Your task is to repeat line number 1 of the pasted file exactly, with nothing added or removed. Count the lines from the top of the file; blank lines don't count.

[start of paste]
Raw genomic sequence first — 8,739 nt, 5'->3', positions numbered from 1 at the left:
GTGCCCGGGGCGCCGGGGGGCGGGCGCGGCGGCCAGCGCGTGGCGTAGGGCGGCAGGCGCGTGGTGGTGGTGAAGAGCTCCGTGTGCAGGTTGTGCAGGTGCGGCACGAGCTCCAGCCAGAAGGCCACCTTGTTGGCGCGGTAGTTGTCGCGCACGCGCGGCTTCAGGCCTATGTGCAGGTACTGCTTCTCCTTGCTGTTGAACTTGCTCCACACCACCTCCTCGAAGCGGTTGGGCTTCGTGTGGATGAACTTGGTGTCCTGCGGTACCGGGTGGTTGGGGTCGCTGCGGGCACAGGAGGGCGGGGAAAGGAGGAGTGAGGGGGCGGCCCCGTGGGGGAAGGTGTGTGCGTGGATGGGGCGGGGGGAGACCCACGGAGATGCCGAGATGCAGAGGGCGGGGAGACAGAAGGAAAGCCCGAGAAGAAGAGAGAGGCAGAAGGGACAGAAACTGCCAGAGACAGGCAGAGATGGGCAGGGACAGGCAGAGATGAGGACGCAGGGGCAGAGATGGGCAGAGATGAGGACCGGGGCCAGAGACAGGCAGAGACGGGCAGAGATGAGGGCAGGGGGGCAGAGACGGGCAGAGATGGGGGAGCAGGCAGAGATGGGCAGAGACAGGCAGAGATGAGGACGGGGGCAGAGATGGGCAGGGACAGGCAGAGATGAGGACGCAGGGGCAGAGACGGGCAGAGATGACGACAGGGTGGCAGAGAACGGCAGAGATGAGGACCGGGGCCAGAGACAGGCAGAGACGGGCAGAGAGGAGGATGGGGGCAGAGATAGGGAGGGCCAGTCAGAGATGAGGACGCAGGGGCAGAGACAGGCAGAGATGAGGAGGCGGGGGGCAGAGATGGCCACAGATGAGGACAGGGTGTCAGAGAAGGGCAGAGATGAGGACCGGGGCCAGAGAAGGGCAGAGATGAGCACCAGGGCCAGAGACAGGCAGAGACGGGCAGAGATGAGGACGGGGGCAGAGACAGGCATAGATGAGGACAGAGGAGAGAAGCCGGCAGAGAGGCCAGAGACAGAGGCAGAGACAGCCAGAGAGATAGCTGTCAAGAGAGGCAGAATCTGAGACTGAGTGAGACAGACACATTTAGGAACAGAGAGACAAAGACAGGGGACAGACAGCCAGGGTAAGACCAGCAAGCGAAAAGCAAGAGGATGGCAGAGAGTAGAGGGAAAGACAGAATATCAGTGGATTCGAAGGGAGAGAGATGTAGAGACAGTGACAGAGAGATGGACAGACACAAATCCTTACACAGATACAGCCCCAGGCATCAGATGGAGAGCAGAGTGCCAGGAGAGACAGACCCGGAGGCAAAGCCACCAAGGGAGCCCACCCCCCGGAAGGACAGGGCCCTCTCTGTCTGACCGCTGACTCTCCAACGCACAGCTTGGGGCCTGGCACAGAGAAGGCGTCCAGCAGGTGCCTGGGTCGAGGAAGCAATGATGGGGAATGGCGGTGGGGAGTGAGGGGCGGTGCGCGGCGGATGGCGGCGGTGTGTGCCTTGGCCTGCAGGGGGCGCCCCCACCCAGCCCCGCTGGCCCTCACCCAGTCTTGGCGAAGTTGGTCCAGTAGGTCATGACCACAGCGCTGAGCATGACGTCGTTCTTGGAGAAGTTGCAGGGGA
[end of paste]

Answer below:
Raw genomic sequence first — 8,739 nt, 5'->3', positions numbered from 1 at the left: